The Myth That Stole Christmas


Since I am neither a parent nor plan to be one, it is merely my amateur opinion — based on personal observation — that teaching children to believe in Santa Claus is as close to child abuse without spanking them.

First and obvious, it is a lie. It ruins your trustworthiness as a parent. It promotes credulity. It is utterly devoid of imagination. What a strange and corrupt world this is, where lying to children is deemed beautiful and magical, encouraged by our cultural institutions and endorsed by a host of stop-motion animation films.

Teaching children the myth of Santa Claus is bribery. If the child is well-behaved, she will be rewarded. If the child is naughty — which could easily translate as nonconformist behavior — the she will not receive gifts on Christmas. Rarely do we teach universally preferable behavior simply for its own sake.

Can you imagine, a parent who doesn’t give their child gifts for Christmas because they were naughty? An impoverish family, surely, but a middle class household? It would be monstrously, unforgivably cruel.

Since Santa delivers toys to all middle class children, are all those the children nice? Did Santa quit writing up his naughty list? Are there too many moral ambiguities to enforce the punishments we promise upon our children?

“What a scrooge,” you’re likely thinking. “Next he’ll advise I stop telling stories to my children.”

I write fiction. My stories are published. More than most, I know that imaginative play is crucial to the development of a human mind. A story is not crafted to pose as the truth, but to convey truth. But children are taught to actually believe that Santa Claus lives in the North Pole.

We teach our children to blindly swallow astronomical truth claims contradictory to facts. If we assume Santa must travel 520,000,000 km on Christmas Eve and has 32 hours to do it, he would need to move 1,800 miles per second. Without stopping.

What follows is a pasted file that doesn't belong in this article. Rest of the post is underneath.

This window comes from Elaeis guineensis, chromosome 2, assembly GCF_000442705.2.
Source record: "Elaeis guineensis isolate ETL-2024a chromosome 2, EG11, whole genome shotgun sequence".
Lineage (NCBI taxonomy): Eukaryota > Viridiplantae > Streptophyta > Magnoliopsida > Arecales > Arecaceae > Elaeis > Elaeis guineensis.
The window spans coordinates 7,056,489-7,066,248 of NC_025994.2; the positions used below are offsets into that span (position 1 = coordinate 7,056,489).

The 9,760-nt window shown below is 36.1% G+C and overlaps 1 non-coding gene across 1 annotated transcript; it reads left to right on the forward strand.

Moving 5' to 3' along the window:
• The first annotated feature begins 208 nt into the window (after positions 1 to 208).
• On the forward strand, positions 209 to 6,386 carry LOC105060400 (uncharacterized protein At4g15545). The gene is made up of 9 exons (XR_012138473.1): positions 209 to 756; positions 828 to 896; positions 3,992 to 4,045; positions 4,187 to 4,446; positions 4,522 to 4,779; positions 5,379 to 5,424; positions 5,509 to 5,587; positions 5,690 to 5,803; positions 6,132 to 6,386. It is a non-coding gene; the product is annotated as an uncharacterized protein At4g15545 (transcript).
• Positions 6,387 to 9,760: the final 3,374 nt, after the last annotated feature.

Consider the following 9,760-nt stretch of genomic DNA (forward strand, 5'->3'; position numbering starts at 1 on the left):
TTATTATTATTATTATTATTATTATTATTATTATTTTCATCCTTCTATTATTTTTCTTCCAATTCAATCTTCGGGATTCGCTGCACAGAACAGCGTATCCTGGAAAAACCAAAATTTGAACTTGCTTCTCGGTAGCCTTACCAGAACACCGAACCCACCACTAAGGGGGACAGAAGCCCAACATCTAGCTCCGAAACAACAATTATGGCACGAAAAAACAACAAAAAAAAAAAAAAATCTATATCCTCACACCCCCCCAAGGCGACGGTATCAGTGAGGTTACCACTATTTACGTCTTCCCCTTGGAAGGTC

santaFor a child to believe in Santa is not imaginative. It is delusion. If your child is running around the house in a towel and pretending to be a superhero, you’re glad he has found something fun to do instead of play video games. But if your child climbed up to the roof and prepared to jump, fully convinced that he wielded the power of flight, a parent who remotely cared about their child would seize the nearest ladder and call the local therapist.

Why is the myth of Santa Claus lavished with an exception?

For that matter, why is God given that exception?

If my memory isn’t rusty, I was probably eight or nine years old before I actually looked at the ISBN bar codes on my gifts and figured out the truth about Santa. It wasn’t until my early twenties before I confidently divorced myself from the Christian religion. I’m embarrassed these things take me so long.

Growing up into a teenager, I became a little sad when the “Christmas Spirit” was fading from my heart. The magic glow within the heart at the sight of precious lights, the scent of fresh pine pervading the dining room. I notice this has happened far more swiftly in my little sister, who is eight years younger than I.

Would you be taking away the magic of Christmas if you were honest with your child? Consider that, in centuries past, Santa delivered fruits and nuts to peasant children. How would an American child like to find nothing but trail mix in his stocking? It isn’t the arrival of Santa Claus that excites a child at Christmas. It’s that copy of Fallout 4 he’s sure to leave behind under the tree.

It’s disturbing the number of adults who believe that it is acceptable to believe something simply because they want to. Or because it makes them feel comfortable.

Teaching children the myth of Santa Claus stirs within me the same discomfort as raising children with religion, though belief in Santa is far less entrenched and damaging. Santa, like the Christian God Yahweh, is a heavenly dictator — he monitors your every action and thought. He is a judge — he divides the wheat from the chaff, casts rebels to the eternal flames and loyalists to eternal light. I raise the point again, Santa and Yahweh both bestow rewards for “good” behavior (orthodoxy, conformity) while punishing “naughty” behavior (deviance, rebellion).

But there is a difference between the lie of Santa and the lie of religion: children mature and grow out of believing in Santa Claus. Rarely do we mature out of blind faith in God.

If I find myself cradling a whipper-snapper who shares half of my genetic material, then I firmly intend to raise her as part of possibly the first generation of philosophical, critically thinking children in history. When December rolls around, I will not lie to my child. I will tell her the truth about Santa. He doesn’t exist.


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